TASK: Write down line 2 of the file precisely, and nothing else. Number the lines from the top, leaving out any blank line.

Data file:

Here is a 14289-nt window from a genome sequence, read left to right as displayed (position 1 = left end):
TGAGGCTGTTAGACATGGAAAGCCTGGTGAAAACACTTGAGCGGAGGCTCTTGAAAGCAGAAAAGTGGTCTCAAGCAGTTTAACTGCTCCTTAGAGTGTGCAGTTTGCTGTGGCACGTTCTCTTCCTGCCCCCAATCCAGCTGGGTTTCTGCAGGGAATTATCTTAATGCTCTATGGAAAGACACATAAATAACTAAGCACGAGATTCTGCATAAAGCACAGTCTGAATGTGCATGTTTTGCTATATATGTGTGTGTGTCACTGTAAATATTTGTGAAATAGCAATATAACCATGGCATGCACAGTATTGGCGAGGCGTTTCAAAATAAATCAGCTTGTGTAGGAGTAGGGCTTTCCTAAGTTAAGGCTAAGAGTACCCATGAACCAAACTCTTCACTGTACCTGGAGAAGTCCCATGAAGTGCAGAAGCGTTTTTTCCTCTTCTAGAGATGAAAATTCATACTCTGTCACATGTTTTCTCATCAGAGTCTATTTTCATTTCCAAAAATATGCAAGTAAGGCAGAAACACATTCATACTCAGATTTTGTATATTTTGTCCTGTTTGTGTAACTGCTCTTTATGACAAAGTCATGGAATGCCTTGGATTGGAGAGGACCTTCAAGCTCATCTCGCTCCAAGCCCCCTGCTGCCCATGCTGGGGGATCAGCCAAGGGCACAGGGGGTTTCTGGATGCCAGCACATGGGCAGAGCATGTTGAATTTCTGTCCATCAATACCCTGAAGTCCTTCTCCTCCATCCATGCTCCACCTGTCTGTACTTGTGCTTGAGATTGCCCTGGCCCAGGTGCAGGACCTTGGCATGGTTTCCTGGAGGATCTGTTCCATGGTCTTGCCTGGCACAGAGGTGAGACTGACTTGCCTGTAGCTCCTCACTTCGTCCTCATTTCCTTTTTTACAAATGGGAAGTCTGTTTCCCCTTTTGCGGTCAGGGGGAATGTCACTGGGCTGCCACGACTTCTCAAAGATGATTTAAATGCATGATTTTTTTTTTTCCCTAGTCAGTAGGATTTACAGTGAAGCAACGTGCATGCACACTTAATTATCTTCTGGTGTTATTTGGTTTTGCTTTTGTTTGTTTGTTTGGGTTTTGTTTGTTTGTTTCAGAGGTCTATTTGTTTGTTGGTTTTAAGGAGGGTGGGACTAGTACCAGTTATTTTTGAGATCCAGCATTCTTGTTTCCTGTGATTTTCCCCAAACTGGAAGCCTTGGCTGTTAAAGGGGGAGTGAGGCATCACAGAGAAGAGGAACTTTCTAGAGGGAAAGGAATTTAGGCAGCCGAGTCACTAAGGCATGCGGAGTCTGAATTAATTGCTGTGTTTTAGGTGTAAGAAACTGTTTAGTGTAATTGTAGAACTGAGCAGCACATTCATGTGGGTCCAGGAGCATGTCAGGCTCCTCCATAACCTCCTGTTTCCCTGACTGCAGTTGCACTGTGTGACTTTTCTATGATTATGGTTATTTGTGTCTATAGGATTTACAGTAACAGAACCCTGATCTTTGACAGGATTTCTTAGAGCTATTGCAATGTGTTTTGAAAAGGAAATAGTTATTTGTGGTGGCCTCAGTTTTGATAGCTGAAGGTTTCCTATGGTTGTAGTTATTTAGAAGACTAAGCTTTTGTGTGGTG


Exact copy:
TGAGGCTGTTAGACATGGAAAGCCTGGTGAAAACACTTGAGCGGAGGCTCTTGAAAGCAGAAAAGTGGTCTCAAGCAGTTTAACTGCTCCTTAGAGTGTGCAGTTTGCTGTGGCACGTTCTCTTCCTGCCCCCAATCCAGCTGGGTTTCTGCAGGGAATTATCTTAATGCTCTATGGAAAGACACATAAATAACTAAGCACGAGATTCTGCATAAAGCACAGTCTGAATGTGCATGTTTTGCTATATATGTGTGTGTGTCACTGTAAATATTTGTGAAATAGCAATATAACCATGGCATGCACAGTATTGGCGAGGCGTTTCAAAATAAATCAGCTTGTGTAGGAGTAGGGCTTTCCTAAGTTAAGGCTAAGAGTACCCATGAACCAAACTCTTCACTGTACCTGGAGAAGTCCCATGAAGTGCAGAAGCGTTTTTTCCTCTTCTAGAGATGAAAATTCATACTCTGTCACATGTTTTCTCATCAGAGTCTATTTTCATTTCCAAAAATATGCAAGTAAGGCAGAAACACATTCATACTCAGATTTTGTATATTTTGTCCTGTTTGTGTAACTGCTCTTTATGACAAAGTCATGGAATGCCTTGGATTGGAGAGGACCTTCAAGCTCATCTCGCTCCAAGCCCCCTGCTGCCCATGCTGGGGGATCAGCCAAGGGCACAGGGGGTTTCTGGATGCCAGCACATGGGCAGAGCATGTTGAATTTCTGTCCATCAATACCCTGAAGTCCTTCTCCTCCATCCATGCTCCACCTGTCTGTACTTGTGCTTGAGATTGCCCTGGCCCAGGTGCAGGACCTTGGCATGGTTTCCTGGAGGATCTGTTCCATGGTCTTGCCTGGCACAGAGGTGAGACTGACTTGCCTGTAGCTCCTCACTTCGTCCTCATTTCCTTTTTTACAAATGGGAAGTCTGTTTCCCCTTTTGCGGTCAGGGGGAATGTCACTGGGCTGCCACGACTTCTCAAAGATGATTTAAATGCATGATTTTTTTTTTTCCCTAGTCAGTAGGATTTACAGTGAAGCAACGTGCATGCACACTTAATTATCTTCTGGTGTTATTTGGTTTTGCTTTTGTTTGTTTGTTTGGGTTTTGTTTGTTTGTTTCAGAGGTCTATTTGTTTGTTGGTTTTAAGGAGGGTGGGACTAGTACCAGTTATTTTTGAGATCCAGCATTCTTGTTTCCTGTGATTTTCCCCAAACTGGAAGCCTTGGCTGTTAAAGGGGGAGTGAGGCATCACAGAGAAGAGGAACTTTCTAGAGGGAAAGGAATTTAGGCAGCCGAGTCACTAAGGCATGCGGAGTCTGAATTAATTGCTGTGTTTTAGGTGTAAGAAACTGTTTAGTGTAATTGTAGAACTGAGCAGCACATTCATGTGGGTCCAGGAGCATGTCAGGCTCCTCCATAACCTCCTGTTTCCCTGACTGCAGTTGCACTGTGTGACTTTTCTATGATTATGGTTATTTGTGTCTATAGGATTTACAGTAACAGAACCCTGATCTTTGACAGGATTTCTTAGAGCTATTGCAATGTGTTTTGAAAAGGAAATAGTTATTTGTGGTGGCCTCAGTTTTGATAGCTGAAGGTTTCCTATGGTTGTAGTTATTTAGAAGACTAAGCTTTTGTGTGGTG